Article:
So in fantasy we have the well-worn trope of the wizened wizard, poring over moldering tomes of arcane knowledge, scarcely seeing the light of the sun for days on end, hungry for new forms of knowledge and power. We also have the image of the adventuring wizard, being heroic, slinging spells, armed with staff and sword, dagger and amulet, demonic skull and curled fingers, nary a tome in sight - maybe on a belt, or hidden in a pack. And what is playing this weaver of the arcane like? Pick from a menu; here is the spell list.
Now, maybe you’ve tried power word magic - proposed solution to the doldrums of the stale and tired spell list. Are the words connected to the wizard’s tomb, or some other item? Yeah, sure…sometimes - or not. Just let the player come up with something cool using their words, and let them shine. Of course, that also means stopping everything to adjudicate the spell your player just made up in the middle of play, potentially stealing the spotlight and halting the action - not very magical.
This need not be our fate, my friends. I propose a simple system that give the player the creative space to craft their own spells, and the motivation to seek magic grimoires, curios, and objects of arcane power, but doesn’t stop the show to allow them to do it. The system I propose puts the magic words into books, which the wizards study to learn, and use to craft their spells between game sessions.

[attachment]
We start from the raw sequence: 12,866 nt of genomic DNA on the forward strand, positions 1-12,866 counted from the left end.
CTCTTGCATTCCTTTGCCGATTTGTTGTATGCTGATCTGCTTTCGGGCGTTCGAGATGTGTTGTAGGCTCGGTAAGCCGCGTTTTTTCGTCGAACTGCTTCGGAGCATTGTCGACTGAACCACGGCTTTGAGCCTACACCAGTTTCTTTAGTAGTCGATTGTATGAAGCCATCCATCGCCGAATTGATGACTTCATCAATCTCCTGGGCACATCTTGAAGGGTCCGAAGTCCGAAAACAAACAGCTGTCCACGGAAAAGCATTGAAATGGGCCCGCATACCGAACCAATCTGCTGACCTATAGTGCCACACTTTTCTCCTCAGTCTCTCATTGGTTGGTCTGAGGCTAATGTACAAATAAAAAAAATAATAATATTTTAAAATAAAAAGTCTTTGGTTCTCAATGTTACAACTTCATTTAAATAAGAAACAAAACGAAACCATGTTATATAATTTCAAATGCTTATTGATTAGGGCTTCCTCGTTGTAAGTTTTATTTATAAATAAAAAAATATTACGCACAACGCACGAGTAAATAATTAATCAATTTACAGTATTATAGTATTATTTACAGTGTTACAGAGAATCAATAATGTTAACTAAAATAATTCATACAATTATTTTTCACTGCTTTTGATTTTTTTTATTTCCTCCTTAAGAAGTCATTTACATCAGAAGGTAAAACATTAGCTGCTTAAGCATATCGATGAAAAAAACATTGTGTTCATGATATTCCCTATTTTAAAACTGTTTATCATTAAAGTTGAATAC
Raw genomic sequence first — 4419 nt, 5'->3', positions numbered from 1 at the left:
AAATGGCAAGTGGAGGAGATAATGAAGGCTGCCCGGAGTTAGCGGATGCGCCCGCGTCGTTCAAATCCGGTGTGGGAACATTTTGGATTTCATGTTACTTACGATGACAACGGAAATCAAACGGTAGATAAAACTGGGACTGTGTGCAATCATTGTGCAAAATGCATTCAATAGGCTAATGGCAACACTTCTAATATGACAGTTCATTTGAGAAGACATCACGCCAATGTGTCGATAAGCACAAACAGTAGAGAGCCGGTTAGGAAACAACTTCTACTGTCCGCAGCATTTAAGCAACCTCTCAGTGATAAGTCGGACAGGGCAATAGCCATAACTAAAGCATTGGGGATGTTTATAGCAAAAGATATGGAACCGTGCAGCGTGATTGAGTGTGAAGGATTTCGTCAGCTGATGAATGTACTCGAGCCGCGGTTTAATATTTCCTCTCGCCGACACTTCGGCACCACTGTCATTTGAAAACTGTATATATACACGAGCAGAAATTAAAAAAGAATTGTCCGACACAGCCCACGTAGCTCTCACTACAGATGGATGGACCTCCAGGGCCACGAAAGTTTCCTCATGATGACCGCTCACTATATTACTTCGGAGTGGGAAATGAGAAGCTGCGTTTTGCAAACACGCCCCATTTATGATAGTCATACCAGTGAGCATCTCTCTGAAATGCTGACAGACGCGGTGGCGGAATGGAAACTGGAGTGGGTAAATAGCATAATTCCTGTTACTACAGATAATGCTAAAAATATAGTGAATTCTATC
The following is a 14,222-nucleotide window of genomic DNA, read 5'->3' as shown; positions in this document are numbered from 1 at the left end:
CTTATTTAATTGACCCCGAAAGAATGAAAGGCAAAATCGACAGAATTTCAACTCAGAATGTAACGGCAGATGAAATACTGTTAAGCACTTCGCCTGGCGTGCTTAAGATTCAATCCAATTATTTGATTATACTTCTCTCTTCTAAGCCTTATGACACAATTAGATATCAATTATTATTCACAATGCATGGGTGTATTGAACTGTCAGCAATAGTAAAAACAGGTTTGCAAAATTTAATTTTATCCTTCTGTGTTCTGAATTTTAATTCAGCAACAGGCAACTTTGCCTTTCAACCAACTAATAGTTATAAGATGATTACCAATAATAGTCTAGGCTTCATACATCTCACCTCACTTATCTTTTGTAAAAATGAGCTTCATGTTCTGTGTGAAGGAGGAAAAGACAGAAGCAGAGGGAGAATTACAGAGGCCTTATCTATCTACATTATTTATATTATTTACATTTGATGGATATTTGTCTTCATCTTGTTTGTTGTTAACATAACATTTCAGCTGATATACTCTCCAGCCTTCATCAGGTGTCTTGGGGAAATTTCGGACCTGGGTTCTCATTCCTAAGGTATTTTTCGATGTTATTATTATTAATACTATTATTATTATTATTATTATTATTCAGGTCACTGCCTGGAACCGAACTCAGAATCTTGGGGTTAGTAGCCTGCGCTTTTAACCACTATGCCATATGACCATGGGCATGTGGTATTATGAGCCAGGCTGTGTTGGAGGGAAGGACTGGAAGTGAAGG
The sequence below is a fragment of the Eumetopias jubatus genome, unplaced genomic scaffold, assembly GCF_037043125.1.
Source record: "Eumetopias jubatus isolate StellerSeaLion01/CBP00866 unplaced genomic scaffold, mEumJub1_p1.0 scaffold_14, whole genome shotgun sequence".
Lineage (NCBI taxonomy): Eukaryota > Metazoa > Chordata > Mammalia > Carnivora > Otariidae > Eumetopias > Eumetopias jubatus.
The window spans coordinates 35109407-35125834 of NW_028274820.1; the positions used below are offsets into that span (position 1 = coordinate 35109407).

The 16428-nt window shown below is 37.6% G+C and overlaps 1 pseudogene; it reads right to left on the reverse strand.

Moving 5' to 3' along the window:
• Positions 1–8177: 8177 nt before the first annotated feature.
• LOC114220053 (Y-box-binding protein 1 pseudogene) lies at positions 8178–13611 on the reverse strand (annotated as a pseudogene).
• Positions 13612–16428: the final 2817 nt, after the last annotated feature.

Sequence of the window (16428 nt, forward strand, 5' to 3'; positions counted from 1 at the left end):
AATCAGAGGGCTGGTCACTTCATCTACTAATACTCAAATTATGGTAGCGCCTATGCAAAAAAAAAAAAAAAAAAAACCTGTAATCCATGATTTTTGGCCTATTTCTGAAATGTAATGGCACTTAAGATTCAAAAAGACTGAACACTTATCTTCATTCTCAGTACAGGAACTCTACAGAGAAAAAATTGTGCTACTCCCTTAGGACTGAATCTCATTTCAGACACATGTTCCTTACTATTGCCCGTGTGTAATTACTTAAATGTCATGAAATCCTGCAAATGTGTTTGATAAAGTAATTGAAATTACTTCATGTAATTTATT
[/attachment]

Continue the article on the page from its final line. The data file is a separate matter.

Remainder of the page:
Let’s get into the guts of this system, and see how it works. We’ll start with the grimoire - the spell book. Each spell book gets 12 associated power words; these are the magical lessons contained in the pages of the book. Words from the titles of spells are a good source for these sorts of words, but it’s your game, and you can include any words you like. Through study, a wizard may become an apprentice, journeyman, or master of a particular book. For every level, the wizard learns 1d4 random power words associated with the book they are studying. Learning these words takes a season (as in Spring, Summer, Fall, Winter) - and certain words may be more likely to be learned in certain seasons, if you feel that fits the theme of your game. Also, if the wizard does not like the words that they have learned, they can spend another season in study, and try to get better words. If this is too much down time for your game, you can adjust the time of study.